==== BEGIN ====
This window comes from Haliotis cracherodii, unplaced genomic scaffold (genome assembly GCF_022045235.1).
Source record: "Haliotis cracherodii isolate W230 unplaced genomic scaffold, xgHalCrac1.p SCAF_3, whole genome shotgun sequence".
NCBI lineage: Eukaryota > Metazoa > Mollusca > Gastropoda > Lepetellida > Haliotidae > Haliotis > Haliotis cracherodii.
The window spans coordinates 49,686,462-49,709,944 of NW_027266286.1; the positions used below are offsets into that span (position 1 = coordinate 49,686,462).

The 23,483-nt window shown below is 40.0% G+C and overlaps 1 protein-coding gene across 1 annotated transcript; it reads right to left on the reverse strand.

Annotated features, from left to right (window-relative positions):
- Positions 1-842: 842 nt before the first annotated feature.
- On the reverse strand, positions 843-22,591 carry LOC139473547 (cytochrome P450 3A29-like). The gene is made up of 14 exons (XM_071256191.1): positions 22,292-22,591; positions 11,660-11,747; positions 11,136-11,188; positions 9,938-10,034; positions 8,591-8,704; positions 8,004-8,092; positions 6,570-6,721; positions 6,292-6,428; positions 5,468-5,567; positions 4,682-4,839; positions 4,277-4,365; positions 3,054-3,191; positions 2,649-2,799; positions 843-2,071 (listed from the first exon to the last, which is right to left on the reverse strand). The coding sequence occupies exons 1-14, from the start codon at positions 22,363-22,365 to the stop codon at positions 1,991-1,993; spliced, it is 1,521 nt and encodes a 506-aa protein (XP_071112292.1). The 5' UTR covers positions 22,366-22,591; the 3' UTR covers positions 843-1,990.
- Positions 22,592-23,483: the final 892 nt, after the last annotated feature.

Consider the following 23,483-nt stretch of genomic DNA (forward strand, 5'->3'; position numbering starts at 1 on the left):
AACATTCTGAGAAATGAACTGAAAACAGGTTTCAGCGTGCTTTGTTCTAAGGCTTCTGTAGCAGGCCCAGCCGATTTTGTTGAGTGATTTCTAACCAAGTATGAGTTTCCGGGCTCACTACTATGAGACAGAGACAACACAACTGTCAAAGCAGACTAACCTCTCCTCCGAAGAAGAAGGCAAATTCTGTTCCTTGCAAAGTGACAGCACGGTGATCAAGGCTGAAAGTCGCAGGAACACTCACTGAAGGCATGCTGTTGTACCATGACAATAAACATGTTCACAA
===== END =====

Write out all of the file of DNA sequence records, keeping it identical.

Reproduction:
This window comes from Haliotis cracherodii, unplaced genomic scaffold (genome assembly GCF_022045235.1).
Source record: "Haliotis cracherodii isolate W230 unplaced genomic scaffold, xgHalCrac1.p SCAF_3, whole genome shotgun sequence".
NCBI lineage: Eukaryota > Metazoa > Mollusca > Gastropoda > Lepetellida > Haliotidae > Haliotis > Haliotis cracherodii.
The window spans coordinates 49,686,462-49,709,944 of NW_027266286.1; the positions used below are offsets into that span (position 1 = coordinate 49,686,462).

The 23,483-nt window shown below is 40.0% G+C and overlaps 1 protein-coding gene across 1 annotated transcript; it reads right to left on the reverse strand.

Annotated features, from left to right (window-relative positions):
- Positions 1-842: 842 nt before the first annotated feature.
- On the reverse strand, positions 843-22,591 carry LOC139473547 (cytochrome P450 3A29-like). The gene is made up of 14 exons (XM_071256191.1): positions 22,292-22,591; positions 11,660-11,747; positions 11,136-11,188; positions 9,938-10,034; positions 8,591-8,704; positions 8,004-8,092; positions 6,570-6,721; positions 6,292-6,428; positions 5,468-5,567; positions 4,682-4,839; positions 4,277-4,365; positions 3,054-3,191; positions 2,649-2,799; positions 843-2,071 (listed from the first exon to the last, which is right to left on the reverse strand). The coding sequence occupies exons 1-14, from the start codon at positions 22,363-22,365 to the stop codon at positions 1,991-1,993; spliced, it is 1,521 nt and encodes a 506-aa protein (XP_071112292.1). The 5' UTR covers positions 22,366-22,591; the 3' UTR covers positions 843-1,990.
- Positions 22,592-23,483: the final 892 nt, after the last annotated feature.

Consider the following 23,483-nt stretch of genomic DNA (forward strand, 5'->3'; position numbering starts at 1 on the left):
AACATTCTGAGAAATGAACTGAAAACAGGTTTCAGCGTGCTTTGTTCTAAGGCTTCTGTAGCAGGCCCAGCCGATTTTGTTGAGTGATTTCTAACCAAGTATGAGTTTCCGGGCTCACTACTATGAGACAGAGACAACACAACTGTCAAAGCAGACTAACCTCTCCTCCGAAGAAGAAGGCAAATTCTGTTCCTTGCAAAGTGACAGCACGGTGATCAAGGCTGAAAGTCGCAGGAACACTCACTGAAGGCATGCTGTTGTACCATGACAATAAACATGTTCACAA